( In the process of trying to downsize, it seems as though I am reliving my past all over again. Moments in time, events that I had honestly forgotten about. Will this mean anything to anyone but me?)
It was a chilly day. The fall wind was whipping down the famous street as we all gathered in the square of Times Square, in the center on Broadway in New York City. We were all ages, all had our stories to tell, but all 206 of us had something in common. We were actors. We appeared on Broadway. We were from Pittsburgh, Pennsylvania, all of us.
Christopher Rawson the drama critic at the Pittsburgh Post Gazette at the time, either hatched this brainchild on his own, or was given the assignment by the editor of the Gazette. In any event it was quite a task getting all 206 of us actors at the same place at the same time. And for each of us, it would be a once in a lifetime event. I even wore a red beret trying to stand out in a crowd of 206 actors. That was a laugh because the paper printed it in black and white.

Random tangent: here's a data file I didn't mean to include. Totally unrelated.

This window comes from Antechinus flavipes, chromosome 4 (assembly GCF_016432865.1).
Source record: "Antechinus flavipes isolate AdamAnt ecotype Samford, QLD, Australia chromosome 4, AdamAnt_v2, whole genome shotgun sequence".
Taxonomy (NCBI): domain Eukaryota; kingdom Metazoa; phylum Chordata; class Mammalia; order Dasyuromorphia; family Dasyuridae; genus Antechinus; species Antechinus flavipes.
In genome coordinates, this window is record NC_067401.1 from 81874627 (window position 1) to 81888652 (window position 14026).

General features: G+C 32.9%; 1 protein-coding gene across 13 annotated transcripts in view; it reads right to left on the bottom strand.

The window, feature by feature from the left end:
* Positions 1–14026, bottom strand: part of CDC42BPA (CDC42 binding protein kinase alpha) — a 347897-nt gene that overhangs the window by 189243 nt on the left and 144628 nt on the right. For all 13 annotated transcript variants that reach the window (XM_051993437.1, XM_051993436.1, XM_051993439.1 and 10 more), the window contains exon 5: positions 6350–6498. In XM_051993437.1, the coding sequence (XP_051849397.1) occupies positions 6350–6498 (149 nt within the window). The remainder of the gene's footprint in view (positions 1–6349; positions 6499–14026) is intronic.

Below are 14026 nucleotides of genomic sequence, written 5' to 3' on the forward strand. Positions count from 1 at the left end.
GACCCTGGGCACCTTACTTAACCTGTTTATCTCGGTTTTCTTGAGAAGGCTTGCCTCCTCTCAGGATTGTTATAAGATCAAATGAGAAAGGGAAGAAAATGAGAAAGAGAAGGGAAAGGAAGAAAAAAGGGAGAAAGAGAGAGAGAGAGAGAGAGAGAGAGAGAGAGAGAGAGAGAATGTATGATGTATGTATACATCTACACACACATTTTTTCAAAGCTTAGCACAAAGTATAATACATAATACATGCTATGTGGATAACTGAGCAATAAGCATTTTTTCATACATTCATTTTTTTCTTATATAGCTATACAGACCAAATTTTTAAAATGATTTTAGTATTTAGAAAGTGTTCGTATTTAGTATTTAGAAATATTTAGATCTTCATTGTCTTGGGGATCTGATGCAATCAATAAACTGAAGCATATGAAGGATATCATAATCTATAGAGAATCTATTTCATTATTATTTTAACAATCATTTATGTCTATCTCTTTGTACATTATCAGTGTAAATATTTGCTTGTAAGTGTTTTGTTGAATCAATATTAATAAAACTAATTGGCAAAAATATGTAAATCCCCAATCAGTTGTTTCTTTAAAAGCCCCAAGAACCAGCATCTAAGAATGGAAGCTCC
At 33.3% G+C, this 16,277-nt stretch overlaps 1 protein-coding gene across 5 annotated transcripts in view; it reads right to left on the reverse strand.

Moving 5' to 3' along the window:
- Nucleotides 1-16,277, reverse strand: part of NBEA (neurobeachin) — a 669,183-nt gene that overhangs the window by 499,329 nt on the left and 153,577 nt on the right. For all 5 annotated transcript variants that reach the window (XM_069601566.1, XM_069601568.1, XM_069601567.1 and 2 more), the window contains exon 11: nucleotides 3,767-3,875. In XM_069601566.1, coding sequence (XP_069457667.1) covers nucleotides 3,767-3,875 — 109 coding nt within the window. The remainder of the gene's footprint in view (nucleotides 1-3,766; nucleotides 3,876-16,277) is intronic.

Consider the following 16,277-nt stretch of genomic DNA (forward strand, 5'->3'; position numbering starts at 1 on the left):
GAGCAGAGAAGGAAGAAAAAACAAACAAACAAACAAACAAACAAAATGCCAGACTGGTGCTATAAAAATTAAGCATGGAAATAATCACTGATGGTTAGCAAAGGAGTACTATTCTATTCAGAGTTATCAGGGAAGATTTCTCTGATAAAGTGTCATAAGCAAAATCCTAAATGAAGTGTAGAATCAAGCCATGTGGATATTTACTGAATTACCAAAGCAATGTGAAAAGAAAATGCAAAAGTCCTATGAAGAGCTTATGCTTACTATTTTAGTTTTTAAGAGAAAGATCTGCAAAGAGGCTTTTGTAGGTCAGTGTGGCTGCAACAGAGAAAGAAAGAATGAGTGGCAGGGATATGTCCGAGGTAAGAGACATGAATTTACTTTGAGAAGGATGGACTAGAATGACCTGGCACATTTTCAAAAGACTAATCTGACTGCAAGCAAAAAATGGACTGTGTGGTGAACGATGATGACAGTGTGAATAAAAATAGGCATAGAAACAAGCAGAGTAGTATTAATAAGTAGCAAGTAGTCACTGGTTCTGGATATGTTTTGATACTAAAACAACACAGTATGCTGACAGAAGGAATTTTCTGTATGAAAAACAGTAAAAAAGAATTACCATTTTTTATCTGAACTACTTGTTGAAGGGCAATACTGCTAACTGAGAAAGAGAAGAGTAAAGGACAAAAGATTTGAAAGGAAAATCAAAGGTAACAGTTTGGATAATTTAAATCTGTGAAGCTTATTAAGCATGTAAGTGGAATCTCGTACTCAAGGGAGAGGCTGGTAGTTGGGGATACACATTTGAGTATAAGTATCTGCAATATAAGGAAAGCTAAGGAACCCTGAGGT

I was 107 in the photo standing next to Lynda Jamison, who started her cabaret career in her forties with the encouragement from the likes of Margaret Whiting and Julie Wilson.
I left the Pittsburgh area in 1972, so it was a long time since I had gone through the tunnel and into the City of Three Rivers and the Golden Triangle. Most of my fellow actors that day had rooted in Manhattan where they could ply their craft but their hearts were still back in their hometown-Pittsburgh Pennsylvania.
So a smidgen of The Steel City was standing for a still shot in the heart of Broadway, far away from where they began their journey in a business that is always not so kind to transplants with a dream. Our Pittsburgh town made it happen
(The Pittsburgh Post Gazette reran this story in 2004 )
Copyright 2014 Sandra Hart. All rights reserved.